The NRC/GT staff has been collaborating with the staff of the Early Childhood Gifted Model Program in establishing the psychometric properties of the checklist. First, a reliability study was undertaken to establish intrarater reliability and stability for the checklist. In Round One all 365 students in kindergarten through second grade in the schools participating in a pilot study were rated by teachers who had received training in the use of the scales. One month later the names of 10 students were randomly selected from each classroom. These students were rated again by the rater who had observed them previously. One hundred thirty-six students were included in this process.
When the same teacher rated the same child after a one-month interval, the intrarater reliability for kindergarten students were moderately high (ranging from .713 on the logical-mathematical scale to .782 on the spatial scale). Correlations across the two ratings for first grade scores ranged from .496 (music) to .775 (interpersonal). At the second grade level, intrarater reliability ranged from .681 (bodily-kinesthetic) to .811 (linguistic).
These intrarater reliabilities are not high enough to warrant placement decisions about individual children on the basis of the checklist scores alone, but they are reasonable for considering modification of instruction in conjunction with other data a teacher has about the child’s achievement. The reliabilities are also sufficiently high to warrant further investigation. We, therefore, looked to see if the seven domains were independent. As expected, and as preliminary evidence of construct validity, scores across domains were not highly correlated with each other. Each domain appeared to be measuring attributes that were unique.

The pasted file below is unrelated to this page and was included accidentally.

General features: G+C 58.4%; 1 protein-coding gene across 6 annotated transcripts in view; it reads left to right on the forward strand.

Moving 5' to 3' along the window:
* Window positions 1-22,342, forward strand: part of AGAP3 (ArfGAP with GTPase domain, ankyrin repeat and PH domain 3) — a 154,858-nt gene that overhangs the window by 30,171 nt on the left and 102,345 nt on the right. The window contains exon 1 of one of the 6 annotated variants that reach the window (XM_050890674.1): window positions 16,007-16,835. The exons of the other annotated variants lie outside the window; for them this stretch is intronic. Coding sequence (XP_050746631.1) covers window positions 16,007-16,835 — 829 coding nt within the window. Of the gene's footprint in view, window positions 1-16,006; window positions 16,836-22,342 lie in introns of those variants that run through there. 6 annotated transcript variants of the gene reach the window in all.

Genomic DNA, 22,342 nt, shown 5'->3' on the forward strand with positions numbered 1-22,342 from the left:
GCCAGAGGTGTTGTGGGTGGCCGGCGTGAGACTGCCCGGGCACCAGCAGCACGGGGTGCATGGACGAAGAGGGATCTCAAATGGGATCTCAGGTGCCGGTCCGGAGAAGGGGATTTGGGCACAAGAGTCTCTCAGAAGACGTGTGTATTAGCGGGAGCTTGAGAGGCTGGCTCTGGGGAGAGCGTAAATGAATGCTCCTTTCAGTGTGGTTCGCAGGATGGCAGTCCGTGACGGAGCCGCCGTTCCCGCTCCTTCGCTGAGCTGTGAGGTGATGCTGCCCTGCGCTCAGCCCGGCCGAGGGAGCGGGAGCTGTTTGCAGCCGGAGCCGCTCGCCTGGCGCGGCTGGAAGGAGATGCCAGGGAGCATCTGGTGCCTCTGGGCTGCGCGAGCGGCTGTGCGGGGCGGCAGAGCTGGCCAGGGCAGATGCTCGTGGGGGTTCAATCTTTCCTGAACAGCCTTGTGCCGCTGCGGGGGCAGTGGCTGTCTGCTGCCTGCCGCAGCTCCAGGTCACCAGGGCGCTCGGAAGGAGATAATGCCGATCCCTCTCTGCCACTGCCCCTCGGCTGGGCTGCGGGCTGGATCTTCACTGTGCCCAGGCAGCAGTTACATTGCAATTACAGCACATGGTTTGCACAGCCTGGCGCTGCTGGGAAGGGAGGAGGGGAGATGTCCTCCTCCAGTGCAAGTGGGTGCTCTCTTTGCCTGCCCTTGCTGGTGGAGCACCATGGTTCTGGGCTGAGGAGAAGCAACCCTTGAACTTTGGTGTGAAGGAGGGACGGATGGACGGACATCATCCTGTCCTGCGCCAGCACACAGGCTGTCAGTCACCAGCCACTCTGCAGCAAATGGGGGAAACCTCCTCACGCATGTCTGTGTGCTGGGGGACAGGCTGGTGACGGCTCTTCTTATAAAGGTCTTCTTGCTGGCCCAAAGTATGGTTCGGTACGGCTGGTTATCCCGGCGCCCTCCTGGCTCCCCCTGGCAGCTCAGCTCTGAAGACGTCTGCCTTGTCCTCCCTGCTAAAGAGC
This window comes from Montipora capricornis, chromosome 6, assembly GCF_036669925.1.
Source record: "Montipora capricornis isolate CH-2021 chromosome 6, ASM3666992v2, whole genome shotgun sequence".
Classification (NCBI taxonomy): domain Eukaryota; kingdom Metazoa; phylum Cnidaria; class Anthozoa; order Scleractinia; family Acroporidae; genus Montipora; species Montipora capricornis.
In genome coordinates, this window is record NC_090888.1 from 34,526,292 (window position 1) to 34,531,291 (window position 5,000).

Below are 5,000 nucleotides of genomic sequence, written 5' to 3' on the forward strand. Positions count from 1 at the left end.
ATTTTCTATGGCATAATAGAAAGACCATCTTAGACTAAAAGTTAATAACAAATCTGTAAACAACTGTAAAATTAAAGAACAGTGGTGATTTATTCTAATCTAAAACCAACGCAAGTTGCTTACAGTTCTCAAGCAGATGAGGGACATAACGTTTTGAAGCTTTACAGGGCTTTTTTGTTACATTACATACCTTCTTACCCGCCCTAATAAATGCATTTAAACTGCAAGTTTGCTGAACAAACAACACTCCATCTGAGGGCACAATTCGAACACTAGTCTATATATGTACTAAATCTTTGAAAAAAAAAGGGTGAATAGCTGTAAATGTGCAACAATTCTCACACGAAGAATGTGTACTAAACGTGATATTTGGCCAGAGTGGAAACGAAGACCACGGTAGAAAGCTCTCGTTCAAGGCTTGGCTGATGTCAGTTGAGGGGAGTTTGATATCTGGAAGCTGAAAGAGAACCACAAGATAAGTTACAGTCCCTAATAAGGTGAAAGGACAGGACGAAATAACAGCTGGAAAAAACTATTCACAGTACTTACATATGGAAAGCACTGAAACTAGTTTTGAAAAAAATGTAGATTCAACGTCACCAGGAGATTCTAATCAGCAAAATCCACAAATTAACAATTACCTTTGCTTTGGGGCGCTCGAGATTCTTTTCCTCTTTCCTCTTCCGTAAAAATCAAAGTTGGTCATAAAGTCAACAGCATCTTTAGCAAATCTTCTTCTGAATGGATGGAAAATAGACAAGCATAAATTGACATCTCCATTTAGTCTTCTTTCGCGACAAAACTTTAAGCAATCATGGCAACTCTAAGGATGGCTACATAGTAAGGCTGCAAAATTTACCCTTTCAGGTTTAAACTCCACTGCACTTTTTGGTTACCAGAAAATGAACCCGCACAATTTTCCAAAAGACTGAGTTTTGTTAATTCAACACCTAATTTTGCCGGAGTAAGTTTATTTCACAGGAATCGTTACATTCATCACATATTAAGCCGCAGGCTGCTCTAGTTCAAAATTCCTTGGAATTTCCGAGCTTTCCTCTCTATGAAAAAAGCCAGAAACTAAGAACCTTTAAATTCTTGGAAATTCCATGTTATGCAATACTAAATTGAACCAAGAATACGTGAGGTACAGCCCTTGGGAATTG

Currently, we are analyzing additional data to establish inter-rater reliability as well as the relationship between this instrument and other measures of intelligence.
The results of the study support Gardner’s assertion that the domains appear to be discrete. At this time, teachers in the project are using the results to focus activities for the children by differentiating the curriculum according to an individual child’s identified strengths.
For further information about the checklist contact: Dr. Waveline Starnes, Montgomery County Public Schools, 850 Hungerford Dr., Rockville, MD 20850